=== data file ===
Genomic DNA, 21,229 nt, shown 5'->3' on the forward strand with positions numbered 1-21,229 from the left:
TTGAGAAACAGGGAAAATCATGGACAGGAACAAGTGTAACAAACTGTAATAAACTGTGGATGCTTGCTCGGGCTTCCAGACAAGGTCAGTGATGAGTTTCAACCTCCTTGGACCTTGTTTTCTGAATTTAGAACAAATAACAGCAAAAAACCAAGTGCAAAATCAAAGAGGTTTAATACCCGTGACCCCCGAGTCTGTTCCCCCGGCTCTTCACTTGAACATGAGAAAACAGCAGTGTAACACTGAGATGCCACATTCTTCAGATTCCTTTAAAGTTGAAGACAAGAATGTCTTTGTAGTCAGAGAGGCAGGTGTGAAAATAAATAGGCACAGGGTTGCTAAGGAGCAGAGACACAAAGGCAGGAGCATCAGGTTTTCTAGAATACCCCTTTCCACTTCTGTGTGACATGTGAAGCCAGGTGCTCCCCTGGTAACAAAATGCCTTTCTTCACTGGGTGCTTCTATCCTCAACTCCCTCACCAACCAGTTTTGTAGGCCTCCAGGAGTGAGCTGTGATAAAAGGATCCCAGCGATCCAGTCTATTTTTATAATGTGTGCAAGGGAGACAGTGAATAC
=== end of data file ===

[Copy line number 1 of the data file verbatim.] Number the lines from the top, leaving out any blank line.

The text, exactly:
Genomic DNA, 21,229 nt, shown 5'->3' on the forward strand with positions numbered 1-21,229 from the left: